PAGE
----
God’s thoughts are not our thoughts. His ways are not our ways. Our thoughts are self-seeking by nature and our ways are crooked as we go through the world trying to make things go the way we want. God’s ways are holy and pure, with no unrighteousness in them. His thoughts are not lies and self-seeking but truth and righteousness. And yet God plans not for our just punishment, but for our pardon. He bears the penalty for our self-seeking Himself, atoning for our sins through Jesus’ innocent suffering and death.

“Let the wicked forsake his way, and the unrighteous man his thoughts; let him return to the Lord, that He may have compassion on him, and to our God, for He will abundantly pardon.” This is why the first two things in our fall series after Christ are the Divine Service and Scripture. In the Divine Service we receive God’s Word. He puts His thoughts into our ears. He provides the bread and wine that satisfy us and make our souls live—the body and blood of Jesus. Receiving His Word and Sacrament in faith, we forsake our own thoughts and return to the Lord, who pardons us and delights us with rich food. In reading the Scripture with our families and in private we practice “listening diligently” to God that we may eat what satisfies.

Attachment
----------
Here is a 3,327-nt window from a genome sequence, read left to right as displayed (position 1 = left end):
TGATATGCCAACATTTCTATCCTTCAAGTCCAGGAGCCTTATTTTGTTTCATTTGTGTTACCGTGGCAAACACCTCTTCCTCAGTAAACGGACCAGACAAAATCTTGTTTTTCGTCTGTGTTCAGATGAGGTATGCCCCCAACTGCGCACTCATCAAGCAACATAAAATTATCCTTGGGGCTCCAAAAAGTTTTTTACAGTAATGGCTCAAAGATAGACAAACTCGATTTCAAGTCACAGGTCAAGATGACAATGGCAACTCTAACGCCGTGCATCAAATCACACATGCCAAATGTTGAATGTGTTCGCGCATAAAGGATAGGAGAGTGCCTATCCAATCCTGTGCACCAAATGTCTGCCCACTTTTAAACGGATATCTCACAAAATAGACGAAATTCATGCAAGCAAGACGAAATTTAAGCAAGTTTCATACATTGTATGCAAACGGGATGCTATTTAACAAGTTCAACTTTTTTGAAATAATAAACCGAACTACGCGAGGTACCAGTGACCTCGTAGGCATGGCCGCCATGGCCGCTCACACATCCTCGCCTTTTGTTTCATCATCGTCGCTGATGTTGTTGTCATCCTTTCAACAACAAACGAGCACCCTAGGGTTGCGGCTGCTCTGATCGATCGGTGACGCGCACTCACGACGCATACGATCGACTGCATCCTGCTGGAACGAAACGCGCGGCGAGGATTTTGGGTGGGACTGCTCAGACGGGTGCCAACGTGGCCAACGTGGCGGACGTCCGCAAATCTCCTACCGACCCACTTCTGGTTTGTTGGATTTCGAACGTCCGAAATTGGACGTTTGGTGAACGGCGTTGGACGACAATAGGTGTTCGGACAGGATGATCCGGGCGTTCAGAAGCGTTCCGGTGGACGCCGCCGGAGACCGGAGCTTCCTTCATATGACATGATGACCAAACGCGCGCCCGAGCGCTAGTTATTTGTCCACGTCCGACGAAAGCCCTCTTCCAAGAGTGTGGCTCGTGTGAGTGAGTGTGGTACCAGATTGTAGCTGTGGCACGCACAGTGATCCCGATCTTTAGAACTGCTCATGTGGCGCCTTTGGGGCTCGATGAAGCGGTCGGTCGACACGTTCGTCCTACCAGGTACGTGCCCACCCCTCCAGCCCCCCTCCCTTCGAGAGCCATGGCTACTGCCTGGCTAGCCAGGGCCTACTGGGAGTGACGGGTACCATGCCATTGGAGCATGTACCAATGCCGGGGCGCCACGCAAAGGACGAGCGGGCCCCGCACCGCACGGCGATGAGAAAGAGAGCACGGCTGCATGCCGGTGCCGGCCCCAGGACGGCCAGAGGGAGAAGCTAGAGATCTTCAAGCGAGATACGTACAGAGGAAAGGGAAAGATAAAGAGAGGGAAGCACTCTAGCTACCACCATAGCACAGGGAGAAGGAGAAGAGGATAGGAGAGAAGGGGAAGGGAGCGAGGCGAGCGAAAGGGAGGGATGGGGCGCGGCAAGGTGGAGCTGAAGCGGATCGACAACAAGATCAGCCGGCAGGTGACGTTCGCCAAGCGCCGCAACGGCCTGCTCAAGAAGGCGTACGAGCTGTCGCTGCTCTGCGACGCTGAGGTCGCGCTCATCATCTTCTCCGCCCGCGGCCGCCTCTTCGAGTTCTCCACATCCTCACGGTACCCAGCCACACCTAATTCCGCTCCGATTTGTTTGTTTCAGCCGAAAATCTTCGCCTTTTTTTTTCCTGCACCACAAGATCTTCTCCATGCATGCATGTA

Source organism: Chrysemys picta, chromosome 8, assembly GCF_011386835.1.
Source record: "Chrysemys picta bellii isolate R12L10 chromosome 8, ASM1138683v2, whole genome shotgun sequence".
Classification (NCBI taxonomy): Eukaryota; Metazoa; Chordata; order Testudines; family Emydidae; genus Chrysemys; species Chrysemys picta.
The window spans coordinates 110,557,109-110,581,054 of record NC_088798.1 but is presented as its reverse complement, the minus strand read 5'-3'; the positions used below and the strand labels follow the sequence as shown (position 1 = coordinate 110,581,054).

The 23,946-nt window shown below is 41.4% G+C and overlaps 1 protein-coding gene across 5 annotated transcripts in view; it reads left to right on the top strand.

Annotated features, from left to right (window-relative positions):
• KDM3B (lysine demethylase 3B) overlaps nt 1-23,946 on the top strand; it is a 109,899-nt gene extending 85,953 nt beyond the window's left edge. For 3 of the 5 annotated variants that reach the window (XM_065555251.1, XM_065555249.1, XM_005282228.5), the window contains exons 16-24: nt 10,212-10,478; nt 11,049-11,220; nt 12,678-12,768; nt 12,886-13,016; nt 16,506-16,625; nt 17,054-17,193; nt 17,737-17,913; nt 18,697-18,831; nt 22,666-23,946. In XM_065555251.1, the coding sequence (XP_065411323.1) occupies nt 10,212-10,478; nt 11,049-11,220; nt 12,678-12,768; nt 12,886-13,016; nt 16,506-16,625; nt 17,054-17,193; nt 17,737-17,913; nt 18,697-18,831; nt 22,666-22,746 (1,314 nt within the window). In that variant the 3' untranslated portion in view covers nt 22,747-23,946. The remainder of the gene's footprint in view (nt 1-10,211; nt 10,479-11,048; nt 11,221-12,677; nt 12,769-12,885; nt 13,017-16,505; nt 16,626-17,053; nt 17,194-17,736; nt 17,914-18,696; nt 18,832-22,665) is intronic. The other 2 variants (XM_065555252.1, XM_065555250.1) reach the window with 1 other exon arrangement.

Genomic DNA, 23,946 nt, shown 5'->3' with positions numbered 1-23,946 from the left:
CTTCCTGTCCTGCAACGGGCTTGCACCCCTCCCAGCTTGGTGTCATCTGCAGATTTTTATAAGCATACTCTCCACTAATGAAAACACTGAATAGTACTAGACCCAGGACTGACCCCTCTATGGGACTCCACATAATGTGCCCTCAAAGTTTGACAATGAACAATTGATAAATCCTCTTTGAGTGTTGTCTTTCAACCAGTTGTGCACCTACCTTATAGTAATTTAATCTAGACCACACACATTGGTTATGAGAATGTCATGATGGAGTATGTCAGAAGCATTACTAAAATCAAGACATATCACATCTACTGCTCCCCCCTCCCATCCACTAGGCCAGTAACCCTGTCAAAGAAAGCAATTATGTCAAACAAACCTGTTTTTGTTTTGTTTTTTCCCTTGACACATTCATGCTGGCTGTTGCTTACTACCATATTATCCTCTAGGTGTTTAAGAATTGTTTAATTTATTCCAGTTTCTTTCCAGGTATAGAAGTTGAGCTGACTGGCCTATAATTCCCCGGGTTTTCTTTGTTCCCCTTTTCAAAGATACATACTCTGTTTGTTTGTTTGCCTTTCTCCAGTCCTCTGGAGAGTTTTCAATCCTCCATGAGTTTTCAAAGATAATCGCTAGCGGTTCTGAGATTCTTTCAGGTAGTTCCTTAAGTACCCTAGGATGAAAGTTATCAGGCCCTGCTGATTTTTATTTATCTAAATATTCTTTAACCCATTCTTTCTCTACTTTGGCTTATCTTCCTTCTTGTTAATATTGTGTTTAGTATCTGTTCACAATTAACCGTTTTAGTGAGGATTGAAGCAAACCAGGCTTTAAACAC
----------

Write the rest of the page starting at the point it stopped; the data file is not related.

Our hearts are by nature self-seeking and wicked, but we receive the Lord’s thoughts, the mind of Christ, in the Divine Service and in study of the Scriptures. There He reveals His thoughts toward us—to give us steadfast, sure love through His Son’s suffering in our place. If only we listened diligently to the Lord! If only the majority of the members of St. Peter came to the Divine Service not once every couple of months or every other week, but every time the Lord gathers us! If only those who were here every week also diligently listened to the Lord when the Scriptures are opened in Bible Class! If only those who came to Bible Class were opening the Scriptures every day in their homes, with their families and alone! Why do I wish that? So we can be extra-holy, self-righteous people? No, but because in the Word which is given in the Divine Service and in the Scriptures the Lord promises to satisfy our souls and renew our minds. He promises to renew our minds there, and where individually our minds are renewed, the Church is renewed. Then we would not only find satisfaction for ourselves, but others would come to us to receive the Lord’s thoughts.

“Come, everyone who thirsts,

Come to the waters,

And he who has no money,

Come, buy and eat!

Come, buy wine and milk

Without money and without price.”

 

Let everyone who is hungry and thirsty at St. Peter come to the Divine Service, open the Scriptures together and at home, and diligently listen to God in His Word. He will not fail to satisfy your hunger and thirst.

Amen.

Soli Deo Gloria